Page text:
30 Days of Books – Day 18 and 19

30 Days of Books

Day 18

Favorite beginning scene of a book.

 This book was really great and the beginning scene really sets a great pace and really hooks you in.  There is no way you can’t continue reading after the first chapter!  I am posting the 2nd half of the beginning scene 🙂

There’s also the thought that I’m doing this to this poor bastard all over again. But that thought is fleeting. He’s already dead.

I try to keep the speedometer over fifty—too fast for him to really consider jumping out, but with ghosts you can never be sure. I’ll have to work fast.

It’s when I reach down to take my blade out from under my leg that I see the silhouette of the bridge in the moonlight. Right on cue, the hitchhiker grabs the wheel and yanks it to the left. I try to jerk it back right and slam my foot on the brake. I hear the sound of angry rubber on asphalt and out of the corner of my eye I can see that the hitchhiker’s face is gone. No more easy Joe, no slicked hair and eager smile. He’s just a mask of rotten skin and bare, black holes, with teeth like dull stones. It looks like he’s grinning, but it might just be the effect of his lips peeling off.

Even as the car is fishtailing and trying to stop, I don’t have any flashes of my life before my eyes. What would that even be like? A highlight reel of murdered ghosts. Instead I see a series of quick, ordered images of my dead body: one with the steering wheel through my chest, another with my head gone as the rest of me hangs out the missing window.

A tree comes up out of nowhere, aimed right for my driver’s side door. I don’t have time to swear, just to jerk the wheel and hit the gas, and the tree is behind me. What I don’t want to do is make it to the bridge. The car is all over the shoulder and the bridge doesn’t have one. It’s narrow, and wooden, and outdated.

“It’s not so bad, being dead,” the hitchhiker says to me, clawing at my arm, trying to get me off the wheel.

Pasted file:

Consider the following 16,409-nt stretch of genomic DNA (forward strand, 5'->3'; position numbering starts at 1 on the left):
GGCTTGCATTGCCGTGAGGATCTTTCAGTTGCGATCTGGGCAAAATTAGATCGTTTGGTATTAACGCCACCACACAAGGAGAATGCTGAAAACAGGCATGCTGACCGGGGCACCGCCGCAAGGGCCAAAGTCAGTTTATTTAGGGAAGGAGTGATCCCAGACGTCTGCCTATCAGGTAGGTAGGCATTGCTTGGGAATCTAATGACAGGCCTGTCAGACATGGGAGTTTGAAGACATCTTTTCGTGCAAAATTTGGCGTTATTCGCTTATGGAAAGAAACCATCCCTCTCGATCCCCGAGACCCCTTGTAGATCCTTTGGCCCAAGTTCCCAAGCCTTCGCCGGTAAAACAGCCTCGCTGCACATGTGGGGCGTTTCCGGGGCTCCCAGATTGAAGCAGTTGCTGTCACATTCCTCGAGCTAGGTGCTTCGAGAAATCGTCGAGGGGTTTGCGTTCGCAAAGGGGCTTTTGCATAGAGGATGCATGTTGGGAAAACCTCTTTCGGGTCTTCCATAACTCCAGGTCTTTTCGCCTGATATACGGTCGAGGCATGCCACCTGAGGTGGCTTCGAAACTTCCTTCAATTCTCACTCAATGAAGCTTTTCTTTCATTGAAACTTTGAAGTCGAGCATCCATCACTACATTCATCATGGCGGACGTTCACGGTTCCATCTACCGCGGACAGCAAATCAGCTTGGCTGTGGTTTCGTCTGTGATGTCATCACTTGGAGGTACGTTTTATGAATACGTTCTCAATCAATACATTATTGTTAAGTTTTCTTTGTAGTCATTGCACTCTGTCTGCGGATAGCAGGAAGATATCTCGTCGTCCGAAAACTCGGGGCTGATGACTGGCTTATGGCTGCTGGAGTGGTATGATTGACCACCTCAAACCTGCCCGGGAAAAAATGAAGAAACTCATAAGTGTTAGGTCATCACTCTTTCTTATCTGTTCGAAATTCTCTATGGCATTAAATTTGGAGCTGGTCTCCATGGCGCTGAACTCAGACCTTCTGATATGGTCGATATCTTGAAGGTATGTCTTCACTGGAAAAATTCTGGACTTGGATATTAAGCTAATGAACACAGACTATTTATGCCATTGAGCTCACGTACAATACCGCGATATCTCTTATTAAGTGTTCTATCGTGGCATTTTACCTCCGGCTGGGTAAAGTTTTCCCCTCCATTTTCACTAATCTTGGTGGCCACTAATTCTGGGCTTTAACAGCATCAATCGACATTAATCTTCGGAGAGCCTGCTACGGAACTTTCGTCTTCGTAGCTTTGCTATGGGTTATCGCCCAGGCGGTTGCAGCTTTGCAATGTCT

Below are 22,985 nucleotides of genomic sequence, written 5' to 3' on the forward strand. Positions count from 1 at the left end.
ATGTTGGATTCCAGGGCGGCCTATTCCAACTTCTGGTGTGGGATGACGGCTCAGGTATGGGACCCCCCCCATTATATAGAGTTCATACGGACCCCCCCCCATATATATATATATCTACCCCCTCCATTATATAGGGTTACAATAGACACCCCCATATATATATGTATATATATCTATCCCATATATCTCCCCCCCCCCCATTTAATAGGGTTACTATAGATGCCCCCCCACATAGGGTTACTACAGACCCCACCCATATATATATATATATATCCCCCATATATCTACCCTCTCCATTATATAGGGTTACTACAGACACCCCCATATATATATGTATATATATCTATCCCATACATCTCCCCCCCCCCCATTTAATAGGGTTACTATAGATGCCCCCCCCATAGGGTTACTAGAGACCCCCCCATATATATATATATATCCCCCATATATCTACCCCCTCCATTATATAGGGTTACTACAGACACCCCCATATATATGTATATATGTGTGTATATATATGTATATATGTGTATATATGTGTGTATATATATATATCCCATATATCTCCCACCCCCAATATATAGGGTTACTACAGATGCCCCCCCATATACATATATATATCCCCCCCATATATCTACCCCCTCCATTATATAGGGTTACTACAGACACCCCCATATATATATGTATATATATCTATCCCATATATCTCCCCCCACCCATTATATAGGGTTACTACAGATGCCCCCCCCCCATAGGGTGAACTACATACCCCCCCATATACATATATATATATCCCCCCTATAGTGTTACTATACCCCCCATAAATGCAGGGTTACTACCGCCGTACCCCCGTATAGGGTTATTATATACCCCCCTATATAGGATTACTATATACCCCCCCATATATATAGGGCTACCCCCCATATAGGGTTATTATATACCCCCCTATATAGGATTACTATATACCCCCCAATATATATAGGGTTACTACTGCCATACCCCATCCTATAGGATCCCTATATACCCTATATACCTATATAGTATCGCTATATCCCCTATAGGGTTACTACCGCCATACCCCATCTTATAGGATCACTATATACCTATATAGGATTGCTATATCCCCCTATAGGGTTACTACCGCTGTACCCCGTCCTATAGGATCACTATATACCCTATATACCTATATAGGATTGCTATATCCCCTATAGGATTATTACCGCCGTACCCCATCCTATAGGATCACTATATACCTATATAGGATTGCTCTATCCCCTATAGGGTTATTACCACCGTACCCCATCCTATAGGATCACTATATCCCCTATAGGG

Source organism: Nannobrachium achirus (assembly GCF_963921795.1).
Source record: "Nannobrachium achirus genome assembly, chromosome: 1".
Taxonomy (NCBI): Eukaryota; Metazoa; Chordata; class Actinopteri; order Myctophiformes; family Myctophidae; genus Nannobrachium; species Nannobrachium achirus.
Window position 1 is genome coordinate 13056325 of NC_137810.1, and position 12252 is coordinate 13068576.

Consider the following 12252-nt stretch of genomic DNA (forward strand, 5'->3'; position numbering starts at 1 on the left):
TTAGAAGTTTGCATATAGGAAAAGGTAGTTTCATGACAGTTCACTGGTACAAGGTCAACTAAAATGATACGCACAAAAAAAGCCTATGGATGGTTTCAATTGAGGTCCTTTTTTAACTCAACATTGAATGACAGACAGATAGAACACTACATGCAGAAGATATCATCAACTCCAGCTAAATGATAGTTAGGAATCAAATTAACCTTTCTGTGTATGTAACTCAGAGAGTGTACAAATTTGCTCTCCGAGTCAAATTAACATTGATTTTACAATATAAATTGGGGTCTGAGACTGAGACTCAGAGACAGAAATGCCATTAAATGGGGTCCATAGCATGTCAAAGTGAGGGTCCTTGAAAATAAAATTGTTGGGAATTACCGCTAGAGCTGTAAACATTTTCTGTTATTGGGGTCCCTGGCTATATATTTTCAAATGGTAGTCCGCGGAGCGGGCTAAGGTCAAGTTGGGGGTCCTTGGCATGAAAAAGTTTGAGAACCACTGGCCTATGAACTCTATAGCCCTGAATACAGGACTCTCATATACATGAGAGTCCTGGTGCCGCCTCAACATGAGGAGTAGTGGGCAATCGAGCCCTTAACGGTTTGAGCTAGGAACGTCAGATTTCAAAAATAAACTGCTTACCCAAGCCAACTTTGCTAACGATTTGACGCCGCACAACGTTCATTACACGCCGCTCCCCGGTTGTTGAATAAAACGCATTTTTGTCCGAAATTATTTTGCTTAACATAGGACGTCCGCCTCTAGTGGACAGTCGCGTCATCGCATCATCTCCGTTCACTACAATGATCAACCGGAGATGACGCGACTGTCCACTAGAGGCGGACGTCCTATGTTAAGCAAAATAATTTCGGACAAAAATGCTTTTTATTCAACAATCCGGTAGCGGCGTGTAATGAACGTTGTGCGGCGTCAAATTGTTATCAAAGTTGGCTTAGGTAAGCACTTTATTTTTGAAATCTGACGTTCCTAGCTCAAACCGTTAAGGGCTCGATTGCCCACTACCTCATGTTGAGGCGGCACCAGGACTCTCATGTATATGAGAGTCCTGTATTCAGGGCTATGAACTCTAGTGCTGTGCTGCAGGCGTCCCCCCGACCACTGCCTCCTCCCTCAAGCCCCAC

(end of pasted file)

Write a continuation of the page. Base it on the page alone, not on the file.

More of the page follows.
“What about the smell?” I hiss. Through all of this I haven’t lost my grip on my knife handle. Don’t ask me how; my wrist feels like the bones are going to separate in about ten seconds, and I’ve been pulled off of my seat so that I’m hovering over the stick shift. I throw the car into neutral with my hip (should have done that earlier) and pull my blade out fast.

What happens next is kind of a surprise: the skin comes back onto the hitchhiker’s face, and the green comes back into his eyes. He’s just a kid, staring at my knife. I get the car back under control and hit the brakes.

The jolt from the stop makes him blink. He looks at me.

“I worked all summer for this money,” he says softly. “My girl will kill me if I lose it.”

My heart is pounding from the effort of controlling the lurching car. I don’t want to say anything. I just want to get it over with. But instead I hear my voice.

“Your girl will forgive you. I promise.” The knife, my father’s athame, is light in my hand.

“I don’t want to do this again,” the hitchhiker whispers.

“This is the last time,” I say, and then I strike, drawing the blade across his throat, opening a yawning black line. The hitchhiker’s fingers come up to his neck. They try to press the skin back together, but something as dark and thick as oil floods out of the wound and covers him, bleeding not only down over his vintage-era jacket but also up over his face and eyes, into his hair. Interestingly enough, it doesn’t seem to be touching the car’s upholstery. The hitchhiker doesn’t scream as he shrivels, but maybe he can’t: his throat was cut and the black fluid has worked its way into his mouth. In less than a minute he’s gone, leaving not a trace behind.

I pass my hand over the seat. It’s dry. Then I get out of the car and do a walk-around as best I can in the dark, looking for scratches. The tire tread is still smoking and melted. I can hear Mr. Dean’s teeth grinding. I’m leaving town in three days, and now I’ll be spending at least one of them putting on a new set of Goodyears. Come to think of it, maybe I shouldn’t take the car back until the new tires are on.

Day 19

Favorite book cover.

How could I not love this cover?  My favorite color is blue and my absolute favorite animal is the white tiger, so this one was very simple.  I love the swirls and the corner designs as well, and though you can’t tell from the image, the cover is also shiny.  Love!

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